Nonprofits often get asked about their overhead expenses. Overhead costs and overhead rates can mean different things to different people. What’s a program cost is to one is an administrative cost to another. But what really matters is how the IRS categorizes expenses for nonprofit organizations.
All expenses fall into one of three categories on the IRS Form 990:
· Program Service Expenses
· Fundraising Expenses
· Management and General Expenses
Now, this is where math is involved but the formula to calculate your overhead rate is simple. For example, if you have $15,000 operating expenses (management and general plus fundraising) and $75,000 total expenses, then your overhead rate is 20%.
Overhead rate formula:
Management and General Expenses
+ Fundraising Expenses
Divided by Total Expenses = Overhead Rate
So, what’s considered a “good” rate? The Better Business Bureau uses 35% as their baseline while Charity Watch gives a poor rating to nonprofits with 40% or higher overhead rates. Currently, the rule of thumb is that an overhead rate should be 35% or less.
Here’s a link https://www.irs.gov/pub/irs-pdf/f990.pdf to the IRS Form 990 so you can locate the correct numbers. Look under Section IX, Statement of Functional Expenses.
This section includes four columns:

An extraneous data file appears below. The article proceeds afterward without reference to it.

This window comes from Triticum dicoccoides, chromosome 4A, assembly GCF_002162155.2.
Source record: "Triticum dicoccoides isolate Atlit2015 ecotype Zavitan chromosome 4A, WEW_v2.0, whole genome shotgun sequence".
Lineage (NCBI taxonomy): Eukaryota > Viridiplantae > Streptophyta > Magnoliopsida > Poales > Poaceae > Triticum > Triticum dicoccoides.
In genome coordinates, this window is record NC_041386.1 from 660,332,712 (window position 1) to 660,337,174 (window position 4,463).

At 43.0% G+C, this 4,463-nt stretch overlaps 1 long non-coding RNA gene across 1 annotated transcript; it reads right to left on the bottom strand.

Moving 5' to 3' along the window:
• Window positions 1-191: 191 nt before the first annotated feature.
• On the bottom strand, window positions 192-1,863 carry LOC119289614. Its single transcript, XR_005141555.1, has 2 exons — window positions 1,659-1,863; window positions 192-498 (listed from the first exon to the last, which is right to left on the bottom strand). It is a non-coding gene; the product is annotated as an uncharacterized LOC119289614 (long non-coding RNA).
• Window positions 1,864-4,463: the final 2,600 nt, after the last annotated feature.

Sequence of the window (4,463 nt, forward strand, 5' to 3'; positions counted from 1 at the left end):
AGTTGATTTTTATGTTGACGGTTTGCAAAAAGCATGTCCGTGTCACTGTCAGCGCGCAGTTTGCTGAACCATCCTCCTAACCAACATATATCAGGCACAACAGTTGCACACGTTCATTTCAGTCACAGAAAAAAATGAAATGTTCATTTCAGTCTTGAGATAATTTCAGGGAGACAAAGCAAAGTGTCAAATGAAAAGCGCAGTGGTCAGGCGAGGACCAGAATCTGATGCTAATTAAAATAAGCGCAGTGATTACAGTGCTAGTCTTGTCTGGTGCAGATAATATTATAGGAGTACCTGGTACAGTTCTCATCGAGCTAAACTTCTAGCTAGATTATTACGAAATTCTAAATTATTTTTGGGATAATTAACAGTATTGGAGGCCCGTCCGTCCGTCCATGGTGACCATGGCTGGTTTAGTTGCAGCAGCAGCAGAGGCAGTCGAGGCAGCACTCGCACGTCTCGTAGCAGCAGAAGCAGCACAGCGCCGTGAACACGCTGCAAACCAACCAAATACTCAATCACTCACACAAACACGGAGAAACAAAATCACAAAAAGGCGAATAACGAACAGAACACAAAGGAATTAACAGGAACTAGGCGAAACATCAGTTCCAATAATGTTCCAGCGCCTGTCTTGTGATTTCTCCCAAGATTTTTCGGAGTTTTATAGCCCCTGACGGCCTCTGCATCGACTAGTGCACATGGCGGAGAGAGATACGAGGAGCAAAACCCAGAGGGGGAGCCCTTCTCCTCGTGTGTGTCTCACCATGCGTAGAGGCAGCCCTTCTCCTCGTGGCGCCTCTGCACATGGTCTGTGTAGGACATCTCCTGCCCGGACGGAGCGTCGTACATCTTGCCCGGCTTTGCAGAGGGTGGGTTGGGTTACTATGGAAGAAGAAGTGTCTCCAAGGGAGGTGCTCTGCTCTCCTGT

(A) Total Expenses
(B) Program Service Expenses
(C) Management and General Expenses
(D) Fundraising Expenses
An easy mistake to make when tracking expenses is with salary allocations. For example, the role of a receptionist may seem to be all administrative but in reality, this person may also have program duties and play a part in delivering services. Your budget and other financial records should reflect a percentage of the receptionist’s salary under programs and administration.
Your accountant or bookkeeper should be informed of how salaries and other expenses are to be allocated among these various expense categories.
Don’t be afraid to invest in your organization and have appropriate overhead rates. Failure to balance the need for program funding and overhead costs have can a huge negative impact for nonprofits such as increased staff turnover, poor program delivery, outdated technology and limited ability to expand services.
I’m working on a companion article to dive into overhead myths and how nonprofits can better explain the need to invest in appropriate overhead costs to grow your organization.
Understanding how overhead costs are allocated and following best management and accounting practices will help you and your nonprofit organization be successful.
Michelle Crim, CFRE
Dynamic Development Strategies can help. We offer coaching and fundraising services for our nonprofit clients. We specialize in startup and smaller nonprofits because we understand your challenges. Please contact us for more information.